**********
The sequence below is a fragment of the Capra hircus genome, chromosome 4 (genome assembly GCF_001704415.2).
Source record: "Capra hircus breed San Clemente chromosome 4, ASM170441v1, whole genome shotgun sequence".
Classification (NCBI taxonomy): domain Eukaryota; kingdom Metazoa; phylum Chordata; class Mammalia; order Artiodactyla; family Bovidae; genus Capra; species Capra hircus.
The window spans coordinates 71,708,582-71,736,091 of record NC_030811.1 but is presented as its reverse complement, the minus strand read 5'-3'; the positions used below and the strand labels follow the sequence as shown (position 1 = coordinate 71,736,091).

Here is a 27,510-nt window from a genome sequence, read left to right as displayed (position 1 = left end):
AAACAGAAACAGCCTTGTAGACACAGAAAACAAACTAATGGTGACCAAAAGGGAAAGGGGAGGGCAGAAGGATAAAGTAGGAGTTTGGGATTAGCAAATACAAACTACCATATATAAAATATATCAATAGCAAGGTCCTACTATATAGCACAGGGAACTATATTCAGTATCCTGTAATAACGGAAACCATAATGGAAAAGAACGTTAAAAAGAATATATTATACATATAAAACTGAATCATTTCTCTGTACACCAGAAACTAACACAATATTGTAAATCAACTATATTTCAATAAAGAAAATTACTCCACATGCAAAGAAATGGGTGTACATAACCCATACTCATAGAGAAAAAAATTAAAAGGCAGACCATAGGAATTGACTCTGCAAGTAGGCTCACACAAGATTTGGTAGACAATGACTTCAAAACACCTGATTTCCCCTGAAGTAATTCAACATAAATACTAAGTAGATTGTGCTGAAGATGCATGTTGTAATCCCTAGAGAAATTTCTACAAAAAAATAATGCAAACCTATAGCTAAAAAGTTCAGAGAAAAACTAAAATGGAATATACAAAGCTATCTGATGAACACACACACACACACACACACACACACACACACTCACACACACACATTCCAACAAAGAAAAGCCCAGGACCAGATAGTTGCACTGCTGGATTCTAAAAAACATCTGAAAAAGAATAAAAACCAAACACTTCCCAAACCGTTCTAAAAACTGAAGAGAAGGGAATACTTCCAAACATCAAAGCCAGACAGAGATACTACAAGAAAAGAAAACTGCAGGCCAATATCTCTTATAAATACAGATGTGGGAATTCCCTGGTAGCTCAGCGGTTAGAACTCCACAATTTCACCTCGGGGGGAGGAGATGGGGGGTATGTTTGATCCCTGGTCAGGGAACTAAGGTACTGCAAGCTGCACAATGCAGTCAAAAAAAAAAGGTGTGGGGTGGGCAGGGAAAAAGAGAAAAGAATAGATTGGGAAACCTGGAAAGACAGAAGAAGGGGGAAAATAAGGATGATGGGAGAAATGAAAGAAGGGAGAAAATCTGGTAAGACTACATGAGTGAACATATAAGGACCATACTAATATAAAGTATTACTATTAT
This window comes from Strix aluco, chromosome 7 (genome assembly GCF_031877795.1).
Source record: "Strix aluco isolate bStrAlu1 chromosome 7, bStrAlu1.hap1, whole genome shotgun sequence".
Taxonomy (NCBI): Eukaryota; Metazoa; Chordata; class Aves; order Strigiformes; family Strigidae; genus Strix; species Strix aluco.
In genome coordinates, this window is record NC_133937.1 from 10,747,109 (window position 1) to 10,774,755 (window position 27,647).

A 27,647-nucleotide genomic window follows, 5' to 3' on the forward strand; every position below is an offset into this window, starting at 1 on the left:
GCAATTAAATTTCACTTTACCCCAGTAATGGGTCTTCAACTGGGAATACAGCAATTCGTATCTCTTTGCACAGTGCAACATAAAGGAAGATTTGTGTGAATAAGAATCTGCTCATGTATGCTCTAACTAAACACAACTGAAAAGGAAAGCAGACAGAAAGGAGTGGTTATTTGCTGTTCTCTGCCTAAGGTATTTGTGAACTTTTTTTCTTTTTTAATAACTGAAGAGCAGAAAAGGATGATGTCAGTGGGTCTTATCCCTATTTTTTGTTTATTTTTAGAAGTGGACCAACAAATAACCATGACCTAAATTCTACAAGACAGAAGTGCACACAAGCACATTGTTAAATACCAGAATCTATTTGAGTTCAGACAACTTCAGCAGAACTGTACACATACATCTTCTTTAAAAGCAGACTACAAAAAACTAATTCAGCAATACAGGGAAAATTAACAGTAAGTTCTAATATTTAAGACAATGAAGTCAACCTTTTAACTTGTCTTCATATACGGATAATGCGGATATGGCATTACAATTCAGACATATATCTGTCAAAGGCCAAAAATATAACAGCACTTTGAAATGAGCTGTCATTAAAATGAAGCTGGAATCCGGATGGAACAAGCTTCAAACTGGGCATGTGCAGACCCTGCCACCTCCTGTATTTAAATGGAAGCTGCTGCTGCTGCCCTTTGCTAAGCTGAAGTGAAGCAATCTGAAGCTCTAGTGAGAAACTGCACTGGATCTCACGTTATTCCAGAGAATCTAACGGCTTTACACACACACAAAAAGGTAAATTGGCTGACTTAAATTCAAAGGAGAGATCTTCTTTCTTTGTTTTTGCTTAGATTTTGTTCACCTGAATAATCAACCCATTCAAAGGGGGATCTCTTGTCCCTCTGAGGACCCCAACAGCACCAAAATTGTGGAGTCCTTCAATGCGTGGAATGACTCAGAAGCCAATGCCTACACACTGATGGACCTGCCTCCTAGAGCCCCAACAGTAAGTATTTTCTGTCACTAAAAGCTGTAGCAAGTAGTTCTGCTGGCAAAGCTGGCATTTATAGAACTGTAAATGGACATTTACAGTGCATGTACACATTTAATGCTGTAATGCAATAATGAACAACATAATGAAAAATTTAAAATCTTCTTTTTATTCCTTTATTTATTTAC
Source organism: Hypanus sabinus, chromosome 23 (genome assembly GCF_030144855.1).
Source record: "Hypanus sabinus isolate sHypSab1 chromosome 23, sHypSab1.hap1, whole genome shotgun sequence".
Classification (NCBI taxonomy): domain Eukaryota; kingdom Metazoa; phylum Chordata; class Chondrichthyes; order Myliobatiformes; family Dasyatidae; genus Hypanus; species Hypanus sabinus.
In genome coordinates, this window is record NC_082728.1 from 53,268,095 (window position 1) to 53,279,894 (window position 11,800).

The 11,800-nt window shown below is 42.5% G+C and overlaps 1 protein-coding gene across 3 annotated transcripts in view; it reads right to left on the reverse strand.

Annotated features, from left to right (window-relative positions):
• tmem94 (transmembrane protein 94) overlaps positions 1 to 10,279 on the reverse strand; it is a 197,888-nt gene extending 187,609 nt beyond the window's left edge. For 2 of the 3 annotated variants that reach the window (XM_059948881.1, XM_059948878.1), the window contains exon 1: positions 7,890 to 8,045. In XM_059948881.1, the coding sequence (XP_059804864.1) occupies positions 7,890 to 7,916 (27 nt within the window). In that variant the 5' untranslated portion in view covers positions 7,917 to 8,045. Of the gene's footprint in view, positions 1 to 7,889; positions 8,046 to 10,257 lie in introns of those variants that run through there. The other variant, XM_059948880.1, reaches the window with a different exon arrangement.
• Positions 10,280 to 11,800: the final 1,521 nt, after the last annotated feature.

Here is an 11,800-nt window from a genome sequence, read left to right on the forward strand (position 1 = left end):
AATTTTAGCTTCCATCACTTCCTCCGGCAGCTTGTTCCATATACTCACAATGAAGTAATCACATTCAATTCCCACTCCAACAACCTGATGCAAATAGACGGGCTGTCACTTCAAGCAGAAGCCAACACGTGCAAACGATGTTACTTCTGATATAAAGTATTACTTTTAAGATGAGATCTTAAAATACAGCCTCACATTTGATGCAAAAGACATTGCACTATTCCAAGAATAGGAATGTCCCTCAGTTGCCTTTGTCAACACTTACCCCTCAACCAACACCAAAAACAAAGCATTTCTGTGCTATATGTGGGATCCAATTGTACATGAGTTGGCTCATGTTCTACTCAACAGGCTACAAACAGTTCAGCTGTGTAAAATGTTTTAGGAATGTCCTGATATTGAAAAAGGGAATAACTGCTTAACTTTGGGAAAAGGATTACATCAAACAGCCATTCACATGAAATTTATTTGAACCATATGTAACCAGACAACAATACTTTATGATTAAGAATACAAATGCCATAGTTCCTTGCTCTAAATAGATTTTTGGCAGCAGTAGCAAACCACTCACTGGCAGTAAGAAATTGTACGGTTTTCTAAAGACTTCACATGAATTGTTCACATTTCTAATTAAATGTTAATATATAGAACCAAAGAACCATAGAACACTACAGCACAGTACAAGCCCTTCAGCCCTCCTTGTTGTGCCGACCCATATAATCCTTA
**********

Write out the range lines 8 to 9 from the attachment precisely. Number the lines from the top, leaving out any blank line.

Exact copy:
Source record: "Strix aluco isolate bStrAlu1 chromosome 7, bStrAlu1.hap1, whole genome shotgun sequence".
Taxonomy (NCBI): Eukaryota; Metazoa; Chordata; class Aves; order Strigiformes; family Strigidae; genus Strix; species Strix aluco.